From a much loved Shoreditch institution – Rochelle Canteen's additional central London home in the impressive Nash building of the ICA is frequented by both an arty crowd and serious foodies who go mad for Margot Henderson superlative, ultra-seasonal food. The overflowing pies are superbly generous, as is the simply cooked yet phenomenally flavourful brill baked with lentils and fennel. Even the taramasalata is the best ever.
Be sure to try the lemon tart that equals if not surpasses Marco Pierre White's legendary White Heat tart.
There are cool cocktails too and a decent wine list. And for a speedier snack, there's the mezzanine canteen with a choice of sandwiches, cheese scones and more in a separate bar/cafe.
Dinner with drinks: £100 for two
It's good enough to make a play about and what many restaurateurs surely dream of. Andrew Lloyd-Weber went to Naughty Piglet's modest yet superb modern British bistro in Brixton and was so impressed by the food that he commissioned a restaurant in his new theatre.
It may not have quite the atmosphere of the cosy original, yet with its dark wood and copper is sleek and very now. The menu is just as alluring; full of interesting flavours and textures. Expect dishes such as fresh crab matched with finely shredded white cabbage rifled with chopped peanuts and yuzu, or slow-cooked glazed pork belly with white miso on the side, as well as brilliant brill partnered by an exceptionally silky buttery sauce. The creme caramel has just the right wobble and lusciousness. Steer carefully on the natural wines, and be sure to taste before committing....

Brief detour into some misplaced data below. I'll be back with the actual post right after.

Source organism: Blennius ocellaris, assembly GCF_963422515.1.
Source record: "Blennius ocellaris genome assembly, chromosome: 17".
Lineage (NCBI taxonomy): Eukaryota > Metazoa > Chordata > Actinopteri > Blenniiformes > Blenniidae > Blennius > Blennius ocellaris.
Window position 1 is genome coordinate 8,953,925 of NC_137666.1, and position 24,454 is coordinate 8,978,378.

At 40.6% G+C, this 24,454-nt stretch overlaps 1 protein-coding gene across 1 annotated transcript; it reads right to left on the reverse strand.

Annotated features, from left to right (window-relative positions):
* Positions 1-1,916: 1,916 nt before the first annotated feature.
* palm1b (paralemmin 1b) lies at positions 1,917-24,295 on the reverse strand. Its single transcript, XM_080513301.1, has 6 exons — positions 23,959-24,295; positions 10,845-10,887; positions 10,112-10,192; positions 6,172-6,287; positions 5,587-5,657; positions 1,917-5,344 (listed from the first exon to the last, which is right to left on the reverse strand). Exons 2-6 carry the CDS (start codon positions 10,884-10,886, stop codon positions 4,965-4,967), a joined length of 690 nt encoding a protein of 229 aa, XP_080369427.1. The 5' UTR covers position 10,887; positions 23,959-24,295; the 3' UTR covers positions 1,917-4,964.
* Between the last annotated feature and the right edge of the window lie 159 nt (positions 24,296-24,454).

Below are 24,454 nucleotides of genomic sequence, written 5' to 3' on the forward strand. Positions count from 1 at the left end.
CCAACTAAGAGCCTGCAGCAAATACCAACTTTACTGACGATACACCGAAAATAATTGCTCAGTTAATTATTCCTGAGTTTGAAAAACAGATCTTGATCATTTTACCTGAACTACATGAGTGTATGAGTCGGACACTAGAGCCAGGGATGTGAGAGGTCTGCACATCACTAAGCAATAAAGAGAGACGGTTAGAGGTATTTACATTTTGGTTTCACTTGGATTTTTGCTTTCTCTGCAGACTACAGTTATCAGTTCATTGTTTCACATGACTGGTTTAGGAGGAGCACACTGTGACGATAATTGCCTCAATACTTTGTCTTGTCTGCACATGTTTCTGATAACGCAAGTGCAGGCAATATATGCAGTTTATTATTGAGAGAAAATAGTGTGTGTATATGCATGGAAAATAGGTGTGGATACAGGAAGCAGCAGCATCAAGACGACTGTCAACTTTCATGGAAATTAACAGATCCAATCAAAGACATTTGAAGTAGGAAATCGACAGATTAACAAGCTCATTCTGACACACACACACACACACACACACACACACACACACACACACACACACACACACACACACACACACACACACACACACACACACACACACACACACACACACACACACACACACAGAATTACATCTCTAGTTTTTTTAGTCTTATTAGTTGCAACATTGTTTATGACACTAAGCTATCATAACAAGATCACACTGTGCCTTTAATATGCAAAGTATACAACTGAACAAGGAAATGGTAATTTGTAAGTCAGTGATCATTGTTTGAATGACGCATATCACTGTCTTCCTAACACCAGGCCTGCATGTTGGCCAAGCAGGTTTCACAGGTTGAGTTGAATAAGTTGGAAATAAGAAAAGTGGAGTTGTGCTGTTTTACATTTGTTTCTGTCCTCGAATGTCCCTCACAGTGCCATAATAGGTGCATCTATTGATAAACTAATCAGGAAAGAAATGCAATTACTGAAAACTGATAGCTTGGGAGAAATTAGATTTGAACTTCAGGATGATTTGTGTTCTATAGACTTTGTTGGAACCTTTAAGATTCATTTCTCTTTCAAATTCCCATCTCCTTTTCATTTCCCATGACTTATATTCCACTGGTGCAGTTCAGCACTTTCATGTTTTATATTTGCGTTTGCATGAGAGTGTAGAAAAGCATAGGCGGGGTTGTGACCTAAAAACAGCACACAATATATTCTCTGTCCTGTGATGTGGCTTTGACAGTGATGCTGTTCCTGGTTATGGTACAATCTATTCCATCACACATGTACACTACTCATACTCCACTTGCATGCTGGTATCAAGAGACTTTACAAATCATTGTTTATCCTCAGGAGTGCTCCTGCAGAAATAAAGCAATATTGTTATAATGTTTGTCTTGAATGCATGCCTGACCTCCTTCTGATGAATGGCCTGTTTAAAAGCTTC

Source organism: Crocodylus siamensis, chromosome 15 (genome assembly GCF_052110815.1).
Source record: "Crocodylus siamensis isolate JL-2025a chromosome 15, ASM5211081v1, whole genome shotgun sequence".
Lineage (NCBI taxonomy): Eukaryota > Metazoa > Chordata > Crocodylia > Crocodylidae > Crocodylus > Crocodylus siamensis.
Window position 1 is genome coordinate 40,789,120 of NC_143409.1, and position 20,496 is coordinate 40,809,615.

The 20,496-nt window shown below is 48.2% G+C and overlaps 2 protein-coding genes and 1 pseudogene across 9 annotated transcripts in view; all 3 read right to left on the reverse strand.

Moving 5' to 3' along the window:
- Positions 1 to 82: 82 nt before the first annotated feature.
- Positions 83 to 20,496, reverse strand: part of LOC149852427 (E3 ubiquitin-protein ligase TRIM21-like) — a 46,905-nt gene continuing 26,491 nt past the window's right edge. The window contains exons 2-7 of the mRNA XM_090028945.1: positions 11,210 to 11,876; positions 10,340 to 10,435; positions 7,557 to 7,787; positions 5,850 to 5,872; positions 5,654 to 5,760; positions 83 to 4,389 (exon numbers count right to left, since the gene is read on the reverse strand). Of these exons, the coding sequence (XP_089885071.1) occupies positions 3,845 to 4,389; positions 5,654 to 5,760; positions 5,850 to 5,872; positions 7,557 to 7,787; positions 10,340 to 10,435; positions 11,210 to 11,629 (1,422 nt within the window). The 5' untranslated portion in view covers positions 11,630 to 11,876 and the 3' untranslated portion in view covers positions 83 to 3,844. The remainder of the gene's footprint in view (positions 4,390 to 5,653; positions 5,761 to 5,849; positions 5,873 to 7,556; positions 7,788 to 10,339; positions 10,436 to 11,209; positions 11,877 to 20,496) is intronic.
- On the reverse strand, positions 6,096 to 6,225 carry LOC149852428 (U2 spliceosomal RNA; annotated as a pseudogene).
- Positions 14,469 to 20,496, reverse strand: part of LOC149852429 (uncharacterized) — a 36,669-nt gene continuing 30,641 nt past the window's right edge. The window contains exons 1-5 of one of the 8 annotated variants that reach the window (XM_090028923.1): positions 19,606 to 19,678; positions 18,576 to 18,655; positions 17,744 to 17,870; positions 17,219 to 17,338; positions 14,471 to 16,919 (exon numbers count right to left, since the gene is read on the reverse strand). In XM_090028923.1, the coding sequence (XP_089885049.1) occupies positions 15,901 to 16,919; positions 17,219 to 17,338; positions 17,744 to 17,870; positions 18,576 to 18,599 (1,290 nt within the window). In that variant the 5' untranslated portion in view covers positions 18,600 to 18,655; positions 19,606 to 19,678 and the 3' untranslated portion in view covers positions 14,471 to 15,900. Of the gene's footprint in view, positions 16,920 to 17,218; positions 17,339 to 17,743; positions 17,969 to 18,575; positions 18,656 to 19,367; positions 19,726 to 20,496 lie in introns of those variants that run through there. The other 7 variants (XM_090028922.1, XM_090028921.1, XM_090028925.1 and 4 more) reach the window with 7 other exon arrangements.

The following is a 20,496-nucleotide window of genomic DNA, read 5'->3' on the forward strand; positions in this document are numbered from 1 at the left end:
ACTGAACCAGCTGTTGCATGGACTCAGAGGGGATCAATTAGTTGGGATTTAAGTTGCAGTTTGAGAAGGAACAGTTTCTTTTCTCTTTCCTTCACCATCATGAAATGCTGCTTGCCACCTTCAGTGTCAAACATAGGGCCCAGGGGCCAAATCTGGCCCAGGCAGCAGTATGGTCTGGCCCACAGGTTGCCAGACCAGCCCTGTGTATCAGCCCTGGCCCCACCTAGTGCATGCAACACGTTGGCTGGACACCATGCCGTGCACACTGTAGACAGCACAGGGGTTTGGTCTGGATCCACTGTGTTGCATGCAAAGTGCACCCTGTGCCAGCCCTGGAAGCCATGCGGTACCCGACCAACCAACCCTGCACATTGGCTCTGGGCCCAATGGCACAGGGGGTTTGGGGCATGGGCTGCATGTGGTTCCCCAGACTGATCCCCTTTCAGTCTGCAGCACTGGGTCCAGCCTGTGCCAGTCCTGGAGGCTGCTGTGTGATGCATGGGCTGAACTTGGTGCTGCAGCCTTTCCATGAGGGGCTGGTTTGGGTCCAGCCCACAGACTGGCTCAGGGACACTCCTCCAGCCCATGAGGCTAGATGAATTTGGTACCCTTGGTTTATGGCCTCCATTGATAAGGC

Dinner for two with wine: £120
Recently reopened, the stunning Battersea Arts Centre is an iconic Grade II listed building on Lavender Hill with a stunning marble staircase and Victorian mosaic floor. Scratch Bar has a wood-burning fire with quirky up-cycled furniture, and is cosily candlelit in the evenings.
The menu is simple and appealing with a Middle Eastern slant in the evenings: expect sumac flatbread with hummus, fattoush, charred broccoli and labneh. At lunch there is homemade soup, frittata or quiche.
Supper for two including wine: £40
It's annual alternative panto may be sold out with standing room only, but The Tabernacle Bar & Kitchen is still a great option to escape from the Notting Hill crowds, especially when you're in the mood for jerk chicken and other West Indian specialities.
There's a good choice of salt fish fritters, plantain chips, salt and pepper squid, followed by Escovitch fish and Creole lamb, as well as that fiery jerk.
At weekends, The Tabernacle also offer a brunch menu with Caribbean inflections.
Two course meal with drinks for two: £60
The vaulted cafe/dining room of The Royal Court reflects the culinary zeitgeist with a somewhat bizarre mix of 70s throwbacks, like baked camembert, and vegan salads with cauliflower, pomegranate and tofu, alongside buttermilk chicken burgers....Still, the food is well-prepared, reasonably priced and saves that last minute race for curtain up.
Supper for two including drinks: £35